Missouri only counts COVID-19 deaths as confirmed if they are documented with a recent PCR test. 

As a result, rural death rates have long lagged official statistics, sometimes by months. Even then, the numbers don’t reflect reality, with the number of “excess deaths” — the number of deaths in the pandemic era above what would be expected in a given year — far outpacing COVID death rates, even when factoring in upticks from drug overdose and car crash deaths.

“Nothing ever quite lines up,” Prener said.

In Missouri, death certificates have to be filed within 5 days, by state law

Nowhere in the state is that more on display than in Cape, newly-released CDC data shows. 

In Cape Girardeau County, at least according to official statistics, deaths from all causes fell 15% in 2021 from the year before, from 1,079 to just 919. That’s more than double the drop in Missouri statewide. 

If that was true, the Cape would be the epicenter of a remarkable, almost miraculous, public health recovery in 2021.

But these numbers — reported by Cape Girardeau County to the Missouri Department of Health and Senior Service and, ultimately, to the CDC, for national statistics that underpin this country’s public health system — are likely wrong.

CDC data shows that deaths at home attributed to heart attacks, Alzheimer’s and chronic obstructive pulmonary disease have all increased over the past two years, by rates two and three times higher than before the pandemic. There’s no evidence that Cape Girardeau — with 48% of its adult population fully vaccinated, far below both the statewide and U.S. average; with fairly average health and death rates; with no notable population or economic shifts — has rebounded and recovered in any way beyond neighboring counties or the U.S. as a whole.

The number of confirmed COVID-19 deaths in Cape Girardeau fell significantly — plummeting from 113 in 2020 to 70 in 2021, according to the CDC. While those numbers are slightly different than those reported by the state, they were vastly different than Missouri and national death trends from the virus, by considerable margins.

Deaths from motor vehicle crashes and suicides fell to the single digits, and now stands at rates lower than pre-pandemic 2018 or 2019. That’s in stark contrast to Missouri and national trends, where car crash and suicides markedly increased in 2021.


Even drug overdoses — a scourge of rural America and especially in Missouri, where such deaths rose by 20% in 2020, mostly due to opioids, and will likely do so again in 2021 — fell last year in Cape Girardeau, to below pre-COVID rates.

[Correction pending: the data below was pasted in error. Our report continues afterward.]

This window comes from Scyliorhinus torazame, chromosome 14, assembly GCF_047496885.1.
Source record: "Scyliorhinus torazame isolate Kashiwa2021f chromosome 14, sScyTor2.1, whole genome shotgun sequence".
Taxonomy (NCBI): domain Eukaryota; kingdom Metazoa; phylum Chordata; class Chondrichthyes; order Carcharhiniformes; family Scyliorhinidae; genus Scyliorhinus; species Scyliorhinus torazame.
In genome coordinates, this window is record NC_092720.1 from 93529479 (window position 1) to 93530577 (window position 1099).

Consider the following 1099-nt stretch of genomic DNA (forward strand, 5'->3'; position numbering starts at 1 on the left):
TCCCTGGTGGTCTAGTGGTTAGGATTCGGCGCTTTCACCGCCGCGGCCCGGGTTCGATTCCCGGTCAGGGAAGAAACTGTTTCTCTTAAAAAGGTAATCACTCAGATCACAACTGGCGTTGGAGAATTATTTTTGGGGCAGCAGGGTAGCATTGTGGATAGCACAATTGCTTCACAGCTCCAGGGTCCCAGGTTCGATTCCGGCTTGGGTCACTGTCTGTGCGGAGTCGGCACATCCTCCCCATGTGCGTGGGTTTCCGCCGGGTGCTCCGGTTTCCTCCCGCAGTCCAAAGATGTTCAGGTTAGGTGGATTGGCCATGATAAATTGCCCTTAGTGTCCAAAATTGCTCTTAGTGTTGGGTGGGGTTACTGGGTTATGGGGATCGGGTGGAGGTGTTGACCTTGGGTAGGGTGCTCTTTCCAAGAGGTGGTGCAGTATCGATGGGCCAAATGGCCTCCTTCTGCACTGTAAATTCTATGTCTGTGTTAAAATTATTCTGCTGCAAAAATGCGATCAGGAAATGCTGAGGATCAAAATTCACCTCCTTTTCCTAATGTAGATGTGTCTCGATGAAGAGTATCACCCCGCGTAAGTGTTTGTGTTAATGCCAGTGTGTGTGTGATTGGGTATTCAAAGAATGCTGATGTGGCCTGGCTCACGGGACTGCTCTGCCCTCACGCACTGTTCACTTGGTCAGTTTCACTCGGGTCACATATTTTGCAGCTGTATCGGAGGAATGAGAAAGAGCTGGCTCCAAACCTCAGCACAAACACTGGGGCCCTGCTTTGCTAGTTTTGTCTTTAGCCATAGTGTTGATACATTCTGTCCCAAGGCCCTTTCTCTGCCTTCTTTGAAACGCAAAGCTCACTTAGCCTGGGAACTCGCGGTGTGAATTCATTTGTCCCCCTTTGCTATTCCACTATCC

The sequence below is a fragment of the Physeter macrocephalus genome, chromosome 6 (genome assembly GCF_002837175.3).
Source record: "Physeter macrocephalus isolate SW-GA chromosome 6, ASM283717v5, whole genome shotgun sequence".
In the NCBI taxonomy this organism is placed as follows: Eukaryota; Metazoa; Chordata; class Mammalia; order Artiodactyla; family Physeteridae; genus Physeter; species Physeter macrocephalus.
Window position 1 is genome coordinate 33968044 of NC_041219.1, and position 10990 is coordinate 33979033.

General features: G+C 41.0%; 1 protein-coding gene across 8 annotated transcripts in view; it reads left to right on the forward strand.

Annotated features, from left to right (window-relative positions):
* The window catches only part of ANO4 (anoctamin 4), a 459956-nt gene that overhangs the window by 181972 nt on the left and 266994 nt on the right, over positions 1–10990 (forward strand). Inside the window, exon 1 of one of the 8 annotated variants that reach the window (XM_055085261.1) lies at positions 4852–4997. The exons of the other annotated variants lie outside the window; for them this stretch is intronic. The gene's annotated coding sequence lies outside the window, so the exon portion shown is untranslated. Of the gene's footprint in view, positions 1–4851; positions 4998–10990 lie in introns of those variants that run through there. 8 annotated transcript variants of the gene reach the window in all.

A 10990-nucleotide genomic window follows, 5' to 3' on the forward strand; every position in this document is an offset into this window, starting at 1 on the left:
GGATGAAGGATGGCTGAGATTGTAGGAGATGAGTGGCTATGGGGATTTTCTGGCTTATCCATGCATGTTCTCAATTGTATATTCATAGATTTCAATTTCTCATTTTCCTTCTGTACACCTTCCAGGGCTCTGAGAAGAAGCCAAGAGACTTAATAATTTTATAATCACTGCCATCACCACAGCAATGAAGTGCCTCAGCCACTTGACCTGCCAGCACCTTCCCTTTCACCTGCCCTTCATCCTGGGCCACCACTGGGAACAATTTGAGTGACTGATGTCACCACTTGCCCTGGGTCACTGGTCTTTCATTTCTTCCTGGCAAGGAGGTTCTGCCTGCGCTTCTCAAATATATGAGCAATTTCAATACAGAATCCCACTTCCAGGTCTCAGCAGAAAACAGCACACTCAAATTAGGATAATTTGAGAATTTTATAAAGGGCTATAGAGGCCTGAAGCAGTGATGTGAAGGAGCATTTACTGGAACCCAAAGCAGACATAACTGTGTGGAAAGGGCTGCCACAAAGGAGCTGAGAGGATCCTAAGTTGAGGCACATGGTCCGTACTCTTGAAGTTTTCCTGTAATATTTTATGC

And there’s just 18 death certificates in the Cape awaiting final sign-off by a certifier, according to CDC statistics. Those deaths, when finally logged, likely won’t change these larger trends.

The most likely explanation, experts say, is that death certificates are still awaiting a final signature and, as a result, haven’t been officially counted, weeks and months after the fact. And that breaks Missouri law, which requires death certificates be signed and sent to the state within five days of someone dying.

Particularly difficult death certificate questions can be addressed within six months of the death. But the death certificates themselves — and the cause of death or “pending” notation — has to be sent to the Missouri Department of Health and Senior Services within five days.

The problem with delayed death certificates is not unique to Cape Girardeau. Many Missouri coroners lack training of any kind, and a statewide commission meant to create new requirements for coroners is stalled due to a lack of members appointed by the governor.

“The biggest challenge is getting coroners properly trained,” said Erik Hall, the director of forensic science at Saint Louis University and who previously worked for St. Louis’ police crime lab for 12 years. “Gathering the facts, getting the medical information, getting in touch with the hospital or physician, all while being independent and impartial as possible.”

When presented with findings from the “Uncounted” series, Hovis, the region’s state legislature and a former state highway patrolman, said he is seeking answers from the coroner’s office before proceeding further.

The Documenting COVID-19 project, supported by Columbia University’s Brown Institute for Media Innovation and MuckRock, collects and shares government documents related to the COVID-19 pandemic and works on investigative journalism projects with partner newsrooms.

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Derek Kravitz
Derek Kravitz

Derek Kravitz is the investigations and data editor of MuckRock, a nonprofit, collaborative news site that focuses on public records and accountability journalism. He is also working on grant-funded initiatives through Columbia and Stanford's Brown Institute for Media Innovation, including the Documenting COVID-19 project. Previously, he was the research director at ProPublica and a reporter and editor at The Wall Street Journal, The Associated Press and The Washington Post. Kravitz has been apart of three teams that have been finalists for the Pulitzer Prize.

Rudi Keller
Rudi Keller

Rudi Keller covers the state budget and the legislature. A graduate of the University of Missouri School of Journalism, he spent 22 of his 32 years in journalism covering Missouri government and politics for the Columbia Daily Tribune, where he won awards for spot news and investigative reporting.